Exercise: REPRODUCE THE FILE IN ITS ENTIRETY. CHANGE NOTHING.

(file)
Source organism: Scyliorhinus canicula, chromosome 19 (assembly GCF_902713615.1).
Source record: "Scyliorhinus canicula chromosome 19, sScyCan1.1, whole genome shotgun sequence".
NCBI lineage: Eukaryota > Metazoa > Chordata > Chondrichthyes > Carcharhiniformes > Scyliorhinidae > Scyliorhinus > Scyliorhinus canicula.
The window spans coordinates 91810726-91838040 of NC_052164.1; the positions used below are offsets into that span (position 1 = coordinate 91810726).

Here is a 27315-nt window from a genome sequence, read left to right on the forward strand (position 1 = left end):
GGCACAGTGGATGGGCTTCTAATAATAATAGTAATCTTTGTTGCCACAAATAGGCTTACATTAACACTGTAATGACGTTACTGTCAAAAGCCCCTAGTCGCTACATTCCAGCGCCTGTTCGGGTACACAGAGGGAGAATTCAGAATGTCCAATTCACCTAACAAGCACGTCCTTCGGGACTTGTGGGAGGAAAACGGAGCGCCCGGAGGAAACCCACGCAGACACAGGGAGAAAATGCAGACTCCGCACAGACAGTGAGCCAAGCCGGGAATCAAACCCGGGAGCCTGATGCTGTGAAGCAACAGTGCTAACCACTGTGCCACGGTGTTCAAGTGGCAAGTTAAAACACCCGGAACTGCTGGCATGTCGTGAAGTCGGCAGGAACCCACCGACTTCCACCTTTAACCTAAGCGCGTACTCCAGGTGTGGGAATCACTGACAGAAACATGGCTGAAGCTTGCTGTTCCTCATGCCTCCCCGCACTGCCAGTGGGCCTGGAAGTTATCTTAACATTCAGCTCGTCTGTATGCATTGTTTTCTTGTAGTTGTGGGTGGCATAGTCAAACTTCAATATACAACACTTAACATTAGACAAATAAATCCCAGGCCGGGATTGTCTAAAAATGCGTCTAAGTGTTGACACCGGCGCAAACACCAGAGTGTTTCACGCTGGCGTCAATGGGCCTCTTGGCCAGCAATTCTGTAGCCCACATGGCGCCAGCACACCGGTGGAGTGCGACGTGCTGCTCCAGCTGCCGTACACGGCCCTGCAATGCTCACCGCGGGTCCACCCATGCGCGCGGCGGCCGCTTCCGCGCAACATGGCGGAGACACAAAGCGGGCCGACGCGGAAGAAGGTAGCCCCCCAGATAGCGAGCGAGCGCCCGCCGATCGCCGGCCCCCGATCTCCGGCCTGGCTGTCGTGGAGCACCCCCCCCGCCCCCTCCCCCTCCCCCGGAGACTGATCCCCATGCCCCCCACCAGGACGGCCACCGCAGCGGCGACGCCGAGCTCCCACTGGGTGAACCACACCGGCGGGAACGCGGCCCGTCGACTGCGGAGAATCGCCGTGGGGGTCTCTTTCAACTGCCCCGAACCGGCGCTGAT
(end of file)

Source organism: Scyliorhinus canicula, chromosome 19 (assembly GCF_902713615.1).
Source record: "Scyliorhinus canicula chromosome 19, sScyCan1.1, whole genome shotgun sequence".
NCBI lineage: Eukaryota > Metazoa > Chordata > Chondrichthyes > Carcharhiniformes > Scyliorhinidae > Scyliorhinus > Scyliorhinus canicula.
The window spans coordinates 91810726-91838040 of NC_052164.1; the positions used below are offsets into that span (position 1 = coordinate 91810726).

Here is a 27315-nt window from a genome sequence, read left to right on the forward strand (position 1 = left end):
GGCACAGTGGATGGGCTTCTAATAATAATAGTAATCTTTGTTGCCACAAATAGGCTTACATTAACACTGTAATGACGTTACTGTCAAAAGCCCCTAGTCGCTACATTCCAGCGCCTGTTCGGGTACACAGAGGGAGAATTCAGAATGTCCAATTCACCTAACAAGCACGTCCTTCGGGACTTGTGGGAGGAAAACGGAGCGCCCGGAGGAAACCCACGCAGACACAGGGAGAAAATGCAGACTCCGCACAGACAGTGAGCCAAGCCGGGAATCAAACCCGGGAGCCTGATGCTGTGAAGCAACAGTGCTAACCACTGTGCCACGGTGTTCAAGTGGCAAGTTAAAACACCCGGAACTGCTGGCATGTCGTGAAGTCGGCAGGAACCCACCGACTTCCACCTTTAACCTAAGCGCGTACTCCAGGTGTGGGAATCACTGACAGAAACATGGCTGAAGCTTGCTGTTCCTCATGCCTCCCCGCACTGCCAGTGGGCCTGGAAGTTATCTTAACATTCAGCTCGTCTGTATGCATTGTTTTCTTGTAGTTGTGGGTGGCATAGTCAAACTTCAATATACAACACTTAACATTAGACAAATAAATCCCAGGCCGGGATTGTCTAAAAATGCGTCTAAGTGTTGACACCGGCGCAAACACCAGAGTGTTTCACGCTGGCGTCAATGGGCCTCTTGGCCAGCAATTCTGTAGCCCACATGGCGCCAGCACACCGGTGGAGTGCGACGTGCTGCTCCAGCTGCCGTACACGGCCCTGCAATGCTCACCGCGGGTCCACCCATGCGCGCGGCGGCCGCTTCCGCGCAACATGGCGGAGACACAAAGCGGGCCGACGCGGAAGAAGGTAGCCCCCCAGATAGCGAGCGAGCGCCCGCCGATCGCCGGCCCCCGATCTCCGGCCTGGCTGTCGTGGAGCACCCCCCCCGCCCCCTCCCCCTCCCCCGGAGACTGATCCCCATGCCCCCCACCAGGACGGCCACCGCAGCGGCGACGCCGAGCTCCCACTGGGTGAACCACACCGGCGGGAACGCGGCCCGTCGACTGCGGAGAATCGCCGTGGGGGTCTCTTTCAACTGCCCCGAACCGGCGCTGAT